Many investors still believe in the Santa Claus rally. Why not? It is a phenomenon that happens more often than not. The Santa Claus rally usually happens during the week between Christmas Day and New Years Day. What is the reason behind this rally? Is it because a lot of investors are more cheerful around the holiday season? Perhaps, it is due to tax considerations. Right? While I would like to believe that the holidays spirit is driving this rally, I don’t believe this to be the case. Additionally, If it were due to tax considerations, then stocks would decline as investors sell losing stocks to lock in the loss. Therefore there has to be another logical reason behind this phenomenon. The answer lies with institutional investors. The rally is driven primarily by asset managers that are window dressing. Most asset managers have to report their positions on December 31, the end of Q4, to their investors. Therefore, most asset managers rebalance their book by purchasing popular names (AAPL, AMZN, etc.) to help boost the perception that they are clever investment managers.
If there is a Santa Claus rally, then what should we expect after December 31? A New Year’s Hangover. These short-lived investment catalysts will results in pain for those short-term traders. As Dan Nathan said, “the Santa Rally can quickly become a New Year’s Hangover.” At this point, the S&P 500 is up 1% for the year and most think it’s safe to assume that the most likely outcome is that the index will close up or down a few percentage point points by the end of the year. Who knows what will be in store for January.
What happened in November?
Despite volatile swings, November was largely lackluster as the major averages were flat for the month (and for the year!) as traders were trying to determine where the markets will go for the end of the year. The emerging market economies have begun to make headlines again lately as the Chinese, Brazilian, and Russian equity markets have again been showing signs of stress. Brazil’s Bovespa is down nearly 8% from its one month high, China’s Shanghai Composite is down 6% from its one month high and Russia’s RTS is down 7% in the last week. Some believe that this is due to the strong dollar, others believe it is due to slowing demand, and others see it as the western world slowing down their debt accumulation (or even deleveraging). I believe it is a combination of the three viewpoints, with a larger weighting on slowing debt accumulation. If we think of consumption as function of supply and demand, then the accumulation of debt will certainly drive consumption higher. It is no secret that the U.S. and Europe has been deleveraging for quite some time. As the growth of debt decreases, then consumption will certainly slow as a result. I personally believe that this is the main factor behind the slowing global economy.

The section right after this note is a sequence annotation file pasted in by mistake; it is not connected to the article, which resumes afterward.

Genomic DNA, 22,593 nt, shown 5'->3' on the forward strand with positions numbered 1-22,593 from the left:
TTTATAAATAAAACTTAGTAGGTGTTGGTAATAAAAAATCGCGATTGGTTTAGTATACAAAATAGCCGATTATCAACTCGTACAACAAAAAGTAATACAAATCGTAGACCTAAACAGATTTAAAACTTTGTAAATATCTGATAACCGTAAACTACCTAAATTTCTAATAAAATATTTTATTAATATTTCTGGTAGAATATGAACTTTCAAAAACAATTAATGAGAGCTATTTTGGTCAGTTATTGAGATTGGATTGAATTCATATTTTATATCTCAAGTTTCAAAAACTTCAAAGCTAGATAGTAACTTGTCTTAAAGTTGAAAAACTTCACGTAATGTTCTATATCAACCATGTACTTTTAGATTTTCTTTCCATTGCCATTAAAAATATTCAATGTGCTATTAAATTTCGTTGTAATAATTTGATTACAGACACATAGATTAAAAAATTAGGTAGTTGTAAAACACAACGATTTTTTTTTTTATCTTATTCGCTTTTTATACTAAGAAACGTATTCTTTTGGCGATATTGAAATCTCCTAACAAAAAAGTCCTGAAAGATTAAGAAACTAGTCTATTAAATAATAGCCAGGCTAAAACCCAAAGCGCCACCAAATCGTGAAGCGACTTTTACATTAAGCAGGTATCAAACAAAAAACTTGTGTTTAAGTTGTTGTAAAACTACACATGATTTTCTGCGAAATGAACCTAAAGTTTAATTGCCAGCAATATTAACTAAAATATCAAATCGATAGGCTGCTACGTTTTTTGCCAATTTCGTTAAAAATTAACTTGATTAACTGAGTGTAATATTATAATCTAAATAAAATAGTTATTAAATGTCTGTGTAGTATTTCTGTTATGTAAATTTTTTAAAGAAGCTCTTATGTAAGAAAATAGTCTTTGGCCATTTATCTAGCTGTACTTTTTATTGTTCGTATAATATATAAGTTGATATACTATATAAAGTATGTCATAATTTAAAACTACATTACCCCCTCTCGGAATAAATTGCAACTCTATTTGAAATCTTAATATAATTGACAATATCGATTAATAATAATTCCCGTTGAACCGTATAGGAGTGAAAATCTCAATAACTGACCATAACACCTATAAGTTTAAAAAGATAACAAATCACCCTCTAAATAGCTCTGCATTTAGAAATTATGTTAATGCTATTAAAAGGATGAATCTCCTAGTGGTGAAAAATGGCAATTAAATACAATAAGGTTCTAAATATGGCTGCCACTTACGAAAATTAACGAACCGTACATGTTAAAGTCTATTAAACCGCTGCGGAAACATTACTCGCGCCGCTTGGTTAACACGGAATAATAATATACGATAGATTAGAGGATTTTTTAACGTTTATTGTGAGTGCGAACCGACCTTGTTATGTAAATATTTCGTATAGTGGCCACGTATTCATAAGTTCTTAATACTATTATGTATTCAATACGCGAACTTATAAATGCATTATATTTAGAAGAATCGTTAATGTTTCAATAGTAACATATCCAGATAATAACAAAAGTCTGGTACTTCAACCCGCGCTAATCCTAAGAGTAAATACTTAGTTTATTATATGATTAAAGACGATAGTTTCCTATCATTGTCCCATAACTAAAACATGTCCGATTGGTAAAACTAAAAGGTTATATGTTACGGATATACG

(Annual Changes in Household Debt – www.federalreserve.org)
Here in the U.S., mixed data continues to drive a divergence between the bulls and the bears. The 12 mo. change ISM Manufacturing Index (an index that monitors U.S. manufacturing) surprised with a very weak report earlier this week, showing another contraction and printing its lowest figure since April 2009.
Though, auto sales continue to drive toward record figures, backed by cheap gasoline and low financing costs. November’s figure of 1.3 million vehicles is a 14-year high.
Corporate bonds are showing a cause for concern. Most investors agree that the bond market can be a great leading indicator for the stock market. A divergence between the high yield market and the S&P 500 usually means that the high yield market can sense economic stress better than the stock market. If this is true, then stock investors should be getting jittery.
What about December?
The biggest news this month, of course, the Fed’s decision. With today’s November jobs report (211K jobs created vs. 200K expected), it is pretty much a guarantee that the Fed will raise interest rates on December 16th, (barring any unforeseen negative events). This will be the first rate hike in nearly 9 years (2006!). Nobody knows how high the hike will be, or if the Fed will continue to raise rates thereafter. Though, Charles Evans, the president of the Chicago Fed, said that he is nervous about the upcoming policy decision. Remember, the biggest reason why the Fed has delayed a rate hike is due to the lack of inflation. Why is Evans fearful? If the Fed misjudges the strength of the economy or the upward tilt in inflation, then the Fed would have to reverse their policy stance and cut interest rates back to zero and/or implement unorthodox policy tools, such as Quantitative Easing. The Fed has been good about communicating the possibility for a rate hike. But, by doing so, the Fed has baked itself into a corner. If the economy is not strong enough for a rate hike, it would be extremely difficult for the Fed NOT to raise interest rates in a few weeks.
Finally, the US is likely to experience an earnings recession after a 1.6% decline in earnings for the 3rd quarter. It would be the first back-to-back quarters of declining earnings since 2009. Furthermore, corporate profit margins have been declining since the beginning of this year. This usually coincides with a recession.
In closing, I still hold my position that risk is abnormally high and it pays to be defensive in this environment. If there is a Santa rally, then the hangover in January will likely counteract any of those gains. As such, all of the Bull Oak portfolios are continuing to hold their defensive positions until equities are more reasonably priced.
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